Overcoming the inertia and overwhelm of this early stage is often the hardest challenge. It does take some time to learn and to get the momentum going. A lot of would-be investors get stuck in this stage.

This is the reason free websites like BiggerPockets are so helpful for new investors. You can learn as much as you want for free, and then you can ask questions and get support from more experienced investors in the forums or comments.

Feel free to look me up at BiggerPockets and ask questions anytime.

High-Priced Markets

Buying good deals in high-priced markets can be a challenge. The rental income of real estate in these areas is not as strong, and that makes it more difficult to justify the extra investment of time and effort.

I have a few suggestions in these cases.

First, don’t just accept defeat without a fight. Research all of your area for yourself. Every town has more expensive areas and less expensive areas. Don’t start in the most expensive. Look for the neighborhoods making positive transitions. This is where the best deals can be found.

Second, look for income properties near single family areas. 2-4 unit buildings in nice areas will typically be easier to cash flow than single family houses. You can still get attractive mortgage financing on these buildings, and they often sell as easily as single family houses when you’re ready to liquidate.

Third, you can still flip houses, do live in flips, or house hack in more expensive markets where income for rentals is not as strong.

Fourth, invest further from home. This is my least favorite because you lose some of the intuitive advantages of your home market. But many people have done it successfully.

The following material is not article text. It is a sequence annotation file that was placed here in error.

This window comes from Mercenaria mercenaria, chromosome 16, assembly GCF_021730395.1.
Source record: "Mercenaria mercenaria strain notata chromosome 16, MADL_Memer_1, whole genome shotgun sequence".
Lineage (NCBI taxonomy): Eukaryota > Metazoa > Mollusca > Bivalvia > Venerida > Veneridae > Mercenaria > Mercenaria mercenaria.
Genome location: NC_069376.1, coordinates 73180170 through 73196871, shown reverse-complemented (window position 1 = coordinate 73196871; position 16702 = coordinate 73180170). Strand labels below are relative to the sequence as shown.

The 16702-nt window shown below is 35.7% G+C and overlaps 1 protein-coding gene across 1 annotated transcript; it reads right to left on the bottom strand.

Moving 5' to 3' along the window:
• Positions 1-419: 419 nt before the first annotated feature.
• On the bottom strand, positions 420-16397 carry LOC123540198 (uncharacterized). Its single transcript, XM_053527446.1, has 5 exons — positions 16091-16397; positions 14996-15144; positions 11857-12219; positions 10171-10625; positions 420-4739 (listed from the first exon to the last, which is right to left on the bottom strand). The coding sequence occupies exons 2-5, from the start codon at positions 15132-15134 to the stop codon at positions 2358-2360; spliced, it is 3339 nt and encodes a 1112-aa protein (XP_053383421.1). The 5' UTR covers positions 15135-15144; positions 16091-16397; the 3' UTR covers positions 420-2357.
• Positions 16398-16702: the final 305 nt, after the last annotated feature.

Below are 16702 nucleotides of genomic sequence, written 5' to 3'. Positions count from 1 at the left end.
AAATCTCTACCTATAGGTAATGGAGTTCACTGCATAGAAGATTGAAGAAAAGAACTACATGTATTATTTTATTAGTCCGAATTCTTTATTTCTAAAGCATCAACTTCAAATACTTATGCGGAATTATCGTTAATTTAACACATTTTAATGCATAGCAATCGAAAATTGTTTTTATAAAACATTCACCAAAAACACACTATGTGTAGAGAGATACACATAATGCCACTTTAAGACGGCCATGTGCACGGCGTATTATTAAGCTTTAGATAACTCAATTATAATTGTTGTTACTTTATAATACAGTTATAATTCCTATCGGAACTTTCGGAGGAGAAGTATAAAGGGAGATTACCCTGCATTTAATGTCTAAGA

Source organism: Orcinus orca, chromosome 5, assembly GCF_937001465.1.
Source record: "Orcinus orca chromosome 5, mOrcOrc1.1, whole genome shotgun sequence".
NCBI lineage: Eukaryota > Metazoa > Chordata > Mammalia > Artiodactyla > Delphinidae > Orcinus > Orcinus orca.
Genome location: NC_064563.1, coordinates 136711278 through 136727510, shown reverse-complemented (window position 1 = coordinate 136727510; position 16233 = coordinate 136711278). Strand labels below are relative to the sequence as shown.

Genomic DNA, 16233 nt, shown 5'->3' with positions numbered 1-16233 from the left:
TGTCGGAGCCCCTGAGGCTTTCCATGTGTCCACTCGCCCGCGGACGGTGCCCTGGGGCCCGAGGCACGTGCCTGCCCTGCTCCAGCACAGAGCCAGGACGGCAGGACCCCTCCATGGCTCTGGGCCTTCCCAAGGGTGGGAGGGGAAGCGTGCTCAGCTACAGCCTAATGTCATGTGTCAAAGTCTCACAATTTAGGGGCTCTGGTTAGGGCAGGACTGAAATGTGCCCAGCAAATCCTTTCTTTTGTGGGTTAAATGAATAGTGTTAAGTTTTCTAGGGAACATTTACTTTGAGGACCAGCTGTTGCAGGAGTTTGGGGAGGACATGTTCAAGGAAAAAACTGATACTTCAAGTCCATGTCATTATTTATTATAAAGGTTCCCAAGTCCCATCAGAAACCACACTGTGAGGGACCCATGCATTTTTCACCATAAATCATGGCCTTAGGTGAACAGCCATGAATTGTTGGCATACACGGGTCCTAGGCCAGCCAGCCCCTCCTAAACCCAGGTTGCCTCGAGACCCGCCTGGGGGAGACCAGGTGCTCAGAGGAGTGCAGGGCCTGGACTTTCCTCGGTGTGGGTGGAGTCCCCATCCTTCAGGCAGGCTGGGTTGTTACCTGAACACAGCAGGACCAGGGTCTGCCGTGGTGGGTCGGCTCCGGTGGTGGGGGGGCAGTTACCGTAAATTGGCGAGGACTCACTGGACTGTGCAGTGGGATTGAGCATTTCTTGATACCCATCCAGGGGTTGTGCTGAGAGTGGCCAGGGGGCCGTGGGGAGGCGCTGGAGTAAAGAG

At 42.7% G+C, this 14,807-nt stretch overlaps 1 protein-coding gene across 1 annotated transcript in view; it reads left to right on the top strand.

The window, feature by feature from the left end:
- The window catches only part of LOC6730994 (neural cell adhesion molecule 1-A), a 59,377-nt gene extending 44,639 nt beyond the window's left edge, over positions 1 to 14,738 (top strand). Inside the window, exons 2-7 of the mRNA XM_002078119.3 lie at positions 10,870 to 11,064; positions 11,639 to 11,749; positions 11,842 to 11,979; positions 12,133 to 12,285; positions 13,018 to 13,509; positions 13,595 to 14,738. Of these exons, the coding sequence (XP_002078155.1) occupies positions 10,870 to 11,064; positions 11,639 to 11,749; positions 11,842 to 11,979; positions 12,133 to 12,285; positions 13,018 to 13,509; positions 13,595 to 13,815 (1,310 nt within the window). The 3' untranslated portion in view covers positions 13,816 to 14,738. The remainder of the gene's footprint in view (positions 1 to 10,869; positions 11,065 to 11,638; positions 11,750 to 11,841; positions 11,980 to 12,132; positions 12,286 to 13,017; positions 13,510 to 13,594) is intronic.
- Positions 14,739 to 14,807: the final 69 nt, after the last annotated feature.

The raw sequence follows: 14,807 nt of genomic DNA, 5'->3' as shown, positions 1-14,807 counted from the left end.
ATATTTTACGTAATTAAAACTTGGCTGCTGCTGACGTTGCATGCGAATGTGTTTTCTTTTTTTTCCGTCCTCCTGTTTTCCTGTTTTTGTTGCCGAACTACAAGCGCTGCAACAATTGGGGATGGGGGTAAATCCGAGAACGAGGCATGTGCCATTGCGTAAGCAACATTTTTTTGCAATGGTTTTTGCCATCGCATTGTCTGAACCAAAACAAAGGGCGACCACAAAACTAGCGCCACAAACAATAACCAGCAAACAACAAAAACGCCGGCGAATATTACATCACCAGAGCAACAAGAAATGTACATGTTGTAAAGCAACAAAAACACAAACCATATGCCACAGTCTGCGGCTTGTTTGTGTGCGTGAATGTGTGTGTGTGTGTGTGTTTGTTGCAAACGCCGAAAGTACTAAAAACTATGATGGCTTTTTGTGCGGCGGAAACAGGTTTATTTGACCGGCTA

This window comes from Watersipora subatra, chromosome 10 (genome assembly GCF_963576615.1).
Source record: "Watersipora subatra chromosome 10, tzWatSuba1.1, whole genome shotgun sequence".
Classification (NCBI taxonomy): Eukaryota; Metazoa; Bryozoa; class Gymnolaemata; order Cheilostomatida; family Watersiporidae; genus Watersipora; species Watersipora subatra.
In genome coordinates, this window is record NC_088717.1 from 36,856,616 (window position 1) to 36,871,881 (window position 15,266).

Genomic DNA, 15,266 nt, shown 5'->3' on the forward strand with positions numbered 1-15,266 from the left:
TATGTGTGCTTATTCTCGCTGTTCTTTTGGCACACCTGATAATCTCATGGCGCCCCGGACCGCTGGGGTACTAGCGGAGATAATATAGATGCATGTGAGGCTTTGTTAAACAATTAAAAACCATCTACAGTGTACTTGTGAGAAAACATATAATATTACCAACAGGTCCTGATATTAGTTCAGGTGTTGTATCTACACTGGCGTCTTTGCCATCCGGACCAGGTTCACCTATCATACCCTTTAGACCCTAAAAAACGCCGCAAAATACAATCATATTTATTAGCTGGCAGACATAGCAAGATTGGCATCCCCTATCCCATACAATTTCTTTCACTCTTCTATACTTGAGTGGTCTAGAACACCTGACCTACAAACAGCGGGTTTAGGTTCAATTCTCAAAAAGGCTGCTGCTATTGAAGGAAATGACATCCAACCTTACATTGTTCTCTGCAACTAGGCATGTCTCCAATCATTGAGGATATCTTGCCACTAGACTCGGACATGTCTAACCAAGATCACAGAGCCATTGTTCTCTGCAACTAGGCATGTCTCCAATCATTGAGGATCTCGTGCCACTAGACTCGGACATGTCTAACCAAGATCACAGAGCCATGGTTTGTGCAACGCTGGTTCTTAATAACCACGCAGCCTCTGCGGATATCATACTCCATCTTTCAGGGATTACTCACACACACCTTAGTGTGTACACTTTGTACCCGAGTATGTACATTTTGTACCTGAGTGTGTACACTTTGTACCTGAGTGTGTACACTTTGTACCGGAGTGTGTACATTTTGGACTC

Managing People and Systems

Real estate is a people business. Even in its most passive form, you still have a property manager who you’ll want to macro-manage from above.

If you’re completely opposed to any form of people interaction, real estate is probably not for you. This is a reasonable objection that you’ll just need to judge for yourself.

But on the flip side, learning to manage people is not as difficult as it seems. Despite horror stories you might have heard, tenants are MUCH easier to manage than employees. I have been gone for months at a time without huge issues from my tenants. The issues I did have could be handled with a call to a good local contractor.

Rentals in nice locations attract quality, self-sufficient people who can manage their own lives. When you build a few communication and operational systems on the front-end, most of the potential problems can be handled very easily with little stress. A good third party property manager should already have these systems and a good team, so look for those if you’re hiring someone to manage your property.

Is Real Estate Investing For You?

The journey towards early retirement is exciting and worthwhile. The fundamentals of the journey, like a high savings rate, rarely change. But I hope I’ve given you some alternative ideas with real estate that could make your journey smoother and more likely to succeed.

Real estate is certainly not for everyone, but it might be right for you, either as a small or larger part of your early retirement plan.

This post is collected from http://www.1500days.com/early-retirement-using-real-estate-the-real-story/